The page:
Governor's Appointments to Supreme Court Draw Criticism from Democrat Party Leader Tim Miley

By Connect Clarksburg Staff | August 26, 2018

Charleston, W.Va.  - Gov. Jim Justice has named House Speaker Tim Armstead and Congressman Evan Jenkins, both Republicans, to two Supreme Court seats that opened after almost a year of controversy.

The announcements were made this morning in the Governor’s Office, as family and political supporters of the two observed.

Outside the roomful of supporters, fresh controversy ignited over whether the appointments of two well-known Republicans will truly restore belief in the court or, instead, further accusations that conservatives have turned a firestorm into a power grab.

Governor Justice told those who gathered on Saturday morning that the appointments will help.

“We need true conservatives — this is really important — with honor and integrity to restore the trust from the blow to the stomach we’ve suffered in the last few months,” said Justice, who announced appointments and then departed.

The appointments would last through the General Election, which is Nov. 6. At that point, voters will pick who should fill the vacancies on the Supreme Court.

Armstead and Jenkins were among the names provided to the governor by the Judicial Vacancy Advisory Commission, which interviewed applicants Thursday and Friday.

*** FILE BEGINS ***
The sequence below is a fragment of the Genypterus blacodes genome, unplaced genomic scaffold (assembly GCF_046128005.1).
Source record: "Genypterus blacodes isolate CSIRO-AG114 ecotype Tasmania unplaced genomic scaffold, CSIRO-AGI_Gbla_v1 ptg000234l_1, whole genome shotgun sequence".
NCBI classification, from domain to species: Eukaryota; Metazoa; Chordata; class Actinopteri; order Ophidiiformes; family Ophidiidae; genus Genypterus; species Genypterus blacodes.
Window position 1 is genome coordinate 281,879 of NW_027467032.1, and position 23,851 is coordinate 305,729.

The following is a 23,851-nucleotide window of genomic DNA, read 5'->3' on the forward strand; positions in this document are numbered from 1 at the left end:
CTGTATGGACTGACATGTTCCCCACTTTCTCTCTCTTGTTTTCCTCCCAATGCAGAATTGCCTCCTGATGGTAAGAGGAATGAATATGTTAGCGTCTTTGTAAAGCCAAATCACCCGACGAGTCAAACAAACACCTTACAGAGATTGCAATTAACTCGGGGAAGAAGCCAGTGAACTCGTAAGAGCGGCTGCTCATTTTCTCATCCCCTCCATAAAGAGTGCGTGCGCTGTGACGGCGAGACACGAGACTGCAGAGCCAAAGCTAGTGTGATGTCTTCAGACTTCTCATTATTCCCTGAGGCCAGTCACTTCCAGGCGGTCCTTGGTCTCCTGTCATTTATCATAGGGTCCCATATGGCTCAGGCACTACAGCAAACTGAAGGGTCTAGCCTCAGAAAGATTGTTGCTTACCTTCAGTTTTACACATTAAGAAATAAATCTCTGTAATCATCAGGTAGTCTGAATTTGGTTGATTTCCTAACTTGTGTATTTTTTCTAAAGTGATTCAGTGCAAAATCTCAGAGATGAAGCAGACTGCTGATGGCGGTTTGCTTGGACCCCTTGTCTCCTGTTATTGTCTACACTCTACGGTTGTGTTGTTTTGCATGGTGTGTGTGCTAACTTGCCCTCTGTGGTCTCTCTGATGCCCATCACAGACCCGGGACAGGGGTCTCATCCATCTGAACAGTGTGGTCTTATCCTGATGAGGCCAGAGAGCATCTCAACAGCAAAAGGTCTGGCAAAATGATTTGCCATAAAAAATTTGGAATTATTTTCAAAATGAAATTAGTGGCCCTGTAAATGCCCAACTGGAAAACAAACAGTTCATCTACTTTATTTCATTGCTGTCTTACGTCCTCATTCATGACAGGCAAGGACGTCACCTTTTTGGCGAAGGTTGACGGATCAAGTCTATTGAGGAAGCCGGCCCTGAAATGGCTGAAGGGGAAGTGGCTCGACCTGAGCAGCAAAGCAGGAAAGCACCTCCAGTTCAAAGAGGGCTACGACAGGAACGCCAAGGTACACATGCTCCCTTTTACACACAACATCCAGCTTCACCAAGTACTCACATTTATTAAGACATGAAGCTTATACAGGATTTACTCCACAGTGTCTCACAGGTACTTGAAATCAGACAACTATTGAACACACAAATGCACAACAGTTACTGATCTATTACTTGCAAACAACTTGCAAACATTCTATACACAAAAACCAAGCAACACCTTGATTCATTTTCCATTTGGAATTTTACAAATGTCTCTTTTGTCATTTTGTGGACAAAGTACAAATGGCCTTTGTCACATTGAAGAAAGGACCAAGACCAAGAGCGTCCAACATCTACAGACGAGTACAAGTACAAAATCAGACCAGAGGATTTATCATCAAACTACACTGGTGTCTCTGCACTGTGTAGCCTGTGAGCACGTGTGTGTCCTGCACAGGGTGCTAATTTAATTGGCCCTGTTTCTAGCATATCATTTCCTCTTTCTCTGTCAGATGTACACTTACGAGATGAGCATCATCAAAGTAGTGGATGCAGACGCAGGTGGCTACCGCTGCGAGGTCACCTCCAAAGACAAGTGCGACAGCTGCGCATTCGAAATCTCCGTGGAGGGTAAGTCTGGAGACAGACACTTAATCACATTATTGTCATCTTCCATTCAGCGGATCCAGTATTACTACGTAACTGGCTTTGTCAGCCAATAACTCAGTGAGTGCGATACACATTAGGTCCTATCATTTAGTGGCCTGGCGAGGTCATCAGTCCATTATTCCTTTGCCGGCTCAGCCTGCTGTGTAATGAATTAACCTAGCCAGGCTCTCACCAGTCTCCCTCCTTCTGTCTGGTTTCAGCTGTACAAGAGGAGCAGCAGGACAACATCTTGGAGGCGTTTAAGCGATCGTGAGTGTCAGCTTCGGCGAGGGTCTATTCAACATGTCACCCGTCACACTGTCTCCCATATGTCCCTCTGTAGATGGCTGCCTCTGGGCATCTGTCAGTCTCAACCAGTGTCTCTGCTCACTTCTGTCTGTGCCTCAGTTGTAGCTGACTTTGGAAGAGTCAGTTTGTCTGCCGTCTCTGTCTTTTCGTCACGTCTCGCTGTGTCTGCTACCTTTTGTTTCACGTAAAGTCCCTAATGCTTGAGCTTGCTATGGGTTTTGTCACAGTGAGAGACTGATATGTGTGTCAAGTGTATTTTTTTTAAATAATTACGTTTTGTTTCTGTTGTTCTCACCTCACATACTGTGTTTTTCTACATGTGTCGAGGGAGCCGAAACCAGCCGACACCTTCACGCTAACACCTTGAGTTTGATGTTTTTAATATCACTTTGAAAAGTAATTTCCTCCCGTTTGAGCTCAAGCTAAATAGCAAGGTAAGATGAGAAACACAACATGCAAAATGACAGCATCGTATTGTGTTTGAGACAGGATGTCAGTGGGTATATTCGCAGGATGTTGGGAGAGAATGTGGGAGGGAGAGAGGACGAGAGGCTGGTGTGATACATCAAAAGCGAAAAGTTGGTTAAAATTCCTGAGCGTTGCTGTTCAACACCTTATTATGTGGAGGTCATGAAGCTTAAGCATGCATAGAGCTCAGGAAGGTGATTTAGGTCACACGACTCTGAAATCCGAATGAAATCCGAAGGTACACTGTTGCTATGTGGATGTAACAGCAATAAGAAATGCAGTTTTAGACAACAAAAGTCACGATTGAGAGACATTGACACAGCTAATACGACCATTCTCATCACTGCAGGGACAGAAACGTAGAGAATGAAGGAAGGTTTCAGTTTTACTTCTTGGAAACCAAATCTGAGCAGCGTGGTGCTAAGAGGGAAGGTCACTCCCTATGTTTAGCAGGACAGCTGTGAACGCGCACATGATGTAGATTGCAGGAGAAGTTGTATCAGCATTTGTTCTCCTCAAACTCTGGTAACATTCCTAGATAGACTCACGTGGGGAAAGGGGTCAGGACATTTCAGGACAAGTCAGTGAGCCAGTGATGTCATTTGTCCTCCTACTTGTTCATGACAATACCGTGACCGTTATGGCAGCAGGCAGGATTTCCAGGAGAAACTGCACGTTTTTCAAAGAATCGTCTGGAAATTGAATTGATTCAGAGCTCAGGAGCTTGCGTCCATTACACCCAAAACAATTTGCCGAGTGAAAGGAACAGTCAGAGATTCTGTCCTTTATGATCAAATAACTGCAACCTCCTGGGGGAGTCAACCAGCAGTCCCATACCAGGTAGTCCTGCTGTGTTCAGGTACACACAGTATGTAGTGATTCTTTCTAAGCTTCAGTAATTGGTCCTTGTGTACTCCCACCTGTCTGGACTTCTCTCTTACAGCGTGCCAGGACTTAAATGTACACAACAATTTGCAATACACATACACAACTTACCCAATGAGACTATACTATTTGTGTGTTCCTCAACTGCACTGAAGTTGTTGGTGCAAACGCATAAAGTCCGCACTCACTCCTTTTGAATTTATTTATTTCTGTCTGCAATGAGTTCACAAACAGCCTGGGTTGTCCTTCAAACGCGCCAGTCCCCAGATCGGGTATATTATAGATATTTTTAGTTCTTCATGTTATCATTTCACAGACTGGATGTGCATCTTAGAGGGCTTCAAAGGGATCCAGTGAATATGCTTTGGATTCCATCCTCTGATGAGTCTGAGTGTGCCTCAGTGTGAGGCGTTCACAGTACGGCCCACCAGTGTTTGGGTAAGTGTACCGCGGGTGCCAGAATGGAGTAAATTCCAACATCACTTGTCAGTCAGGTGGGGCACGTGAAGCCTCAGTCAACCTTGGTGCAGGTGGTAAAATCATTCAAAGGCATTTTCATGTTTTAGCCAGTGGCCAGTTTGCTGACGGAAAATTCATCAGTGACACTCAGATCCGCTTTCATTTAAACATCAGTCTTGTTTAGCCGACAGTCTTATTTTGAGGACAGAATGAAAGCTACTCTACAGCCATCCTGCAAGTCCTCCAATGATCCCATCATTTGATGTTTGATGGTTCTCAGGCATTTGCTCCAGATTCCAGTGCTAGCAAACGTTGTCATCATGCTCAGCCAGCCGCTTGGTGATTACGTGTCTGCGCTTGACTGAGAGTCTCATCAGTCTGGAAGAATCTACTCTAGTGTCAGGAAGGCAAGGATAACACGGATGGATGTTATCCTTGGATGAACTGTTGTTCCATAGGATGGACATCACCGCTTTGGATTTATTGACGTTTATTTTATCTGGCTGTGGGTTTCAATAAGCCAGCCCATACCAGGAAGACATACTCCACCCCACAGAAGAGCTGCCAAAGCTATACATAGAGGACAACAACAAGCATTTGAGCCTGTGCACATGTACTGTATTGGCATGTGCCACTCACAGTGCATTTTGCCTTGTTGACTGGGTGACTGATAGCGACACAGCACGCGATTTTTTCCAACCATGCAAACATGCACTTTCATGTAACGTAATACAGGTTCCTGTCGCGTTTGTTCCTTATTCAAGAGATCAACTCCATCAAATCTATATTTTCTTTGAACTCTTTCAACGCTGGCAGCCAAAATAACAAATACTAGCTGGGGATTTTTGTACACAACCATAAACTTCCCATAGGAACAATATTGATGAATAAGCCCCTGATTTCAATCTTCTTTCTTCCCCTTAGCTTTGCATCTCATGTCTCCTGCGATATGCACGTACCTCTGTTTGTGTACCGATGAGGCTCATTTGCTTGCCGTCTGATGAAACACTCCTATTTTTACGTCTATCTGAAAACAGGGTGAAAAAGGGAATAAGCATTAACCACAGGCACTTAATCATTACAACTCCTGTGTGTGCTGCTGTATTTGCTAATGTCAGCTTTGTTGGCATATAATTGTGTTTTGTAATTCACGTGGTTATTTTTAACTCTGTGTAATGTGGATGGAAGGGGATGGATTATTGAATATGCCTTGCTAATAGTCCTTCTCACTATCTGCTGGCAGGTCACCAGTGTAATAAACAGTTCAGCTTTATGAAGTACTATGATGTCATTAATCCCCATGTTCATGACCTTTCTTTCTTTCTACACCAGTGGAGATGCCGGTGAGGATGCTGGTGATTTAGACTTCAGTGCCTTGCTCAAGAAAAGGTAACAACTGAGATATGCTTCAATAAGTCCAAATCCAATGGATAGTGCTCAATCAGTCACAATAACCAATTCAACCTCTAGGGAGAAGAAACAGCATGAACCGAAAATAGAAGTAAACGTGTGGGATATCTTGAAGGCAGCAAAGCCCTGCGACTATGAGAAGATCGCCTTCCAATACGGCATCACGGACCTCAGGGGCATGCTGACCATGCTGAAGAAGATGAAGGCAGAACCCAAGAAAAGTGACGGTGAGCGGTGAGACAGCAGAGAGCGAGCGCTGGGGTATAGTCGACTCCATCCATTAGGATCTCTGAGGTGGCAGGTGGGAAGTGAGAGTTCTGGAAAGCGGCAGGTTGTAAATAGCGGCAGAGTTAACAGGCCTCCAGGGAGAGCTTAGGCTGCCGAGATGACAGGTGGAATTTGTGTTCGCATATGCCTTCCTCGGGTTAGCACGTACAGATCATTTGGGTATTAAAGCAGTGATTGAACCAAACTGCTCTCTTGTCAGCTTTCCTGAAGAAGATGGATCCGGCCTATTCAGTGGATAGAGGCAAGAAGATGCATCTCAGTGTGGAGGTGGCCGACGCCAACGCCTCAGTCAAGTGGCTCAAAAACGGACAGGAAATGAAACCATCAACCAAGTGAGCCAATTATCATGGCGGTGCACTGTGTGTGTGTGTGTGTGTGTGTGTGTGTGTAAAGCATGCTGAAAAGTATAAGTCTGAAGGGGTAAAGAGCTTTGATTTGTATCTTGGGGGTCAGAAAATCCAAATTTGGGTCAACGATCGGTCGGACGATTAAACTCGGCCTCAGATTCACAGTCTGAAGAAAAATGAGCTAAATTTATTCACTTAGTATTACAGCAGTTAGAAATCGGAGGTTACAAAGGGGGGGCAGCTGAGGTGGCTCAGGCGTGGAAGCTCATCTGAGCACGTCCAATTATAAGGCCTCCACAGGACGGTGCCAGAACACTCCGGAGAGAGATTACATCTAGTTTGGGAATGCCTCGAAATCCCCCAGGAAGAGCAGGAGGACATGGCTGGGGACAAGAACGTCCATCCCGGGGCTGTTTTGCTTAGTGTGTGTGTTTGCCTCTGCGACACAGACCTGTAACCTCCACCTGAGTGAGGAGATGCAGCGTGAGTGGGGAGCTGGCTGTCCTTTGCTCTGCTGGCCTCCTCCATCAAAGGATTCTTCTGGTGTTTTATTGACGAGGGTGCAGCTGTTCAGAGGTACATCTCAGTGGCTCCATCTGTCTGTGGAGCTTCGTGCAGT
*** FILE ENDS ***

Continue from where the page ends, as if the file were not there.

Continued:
Governor Justice made a point of saying he wanted to appoint people who would want to run again. He said he would like a chance of maintaining continuity, considering the tumult the court has gone through as each of its members faced indictment or impeachment.

Tim Armstead

Armstead and Jenkins are among the 20 candidates running for the two seats.

For now, Armstead will fill a seat vacated by Justice Menis Ketchum, who resigned right before impeachment proceedings began in the House of Delegates. Ketchum pleaded guilty to this week to federal charges related to using a state vehicle and a state-issued card for his travel to out-of-state golf outings.

Evan Jenkins

Jenkins will fill a seat vacated by Justice Robin Davis, who resigned after being named in articles of impeachment in the House of Delegates. Jenkins ran against Davis for the court in 2000.

Davis resigned after being named in articles dealing with her $500,000 office renovation, accusations that she had played a role in the unlawful overpayment of senior status judges and a maladministration claim that she and other justices failed to hold each other accountable.

CLICK HERE to read the rest of the story by Brad McElhinny.

 

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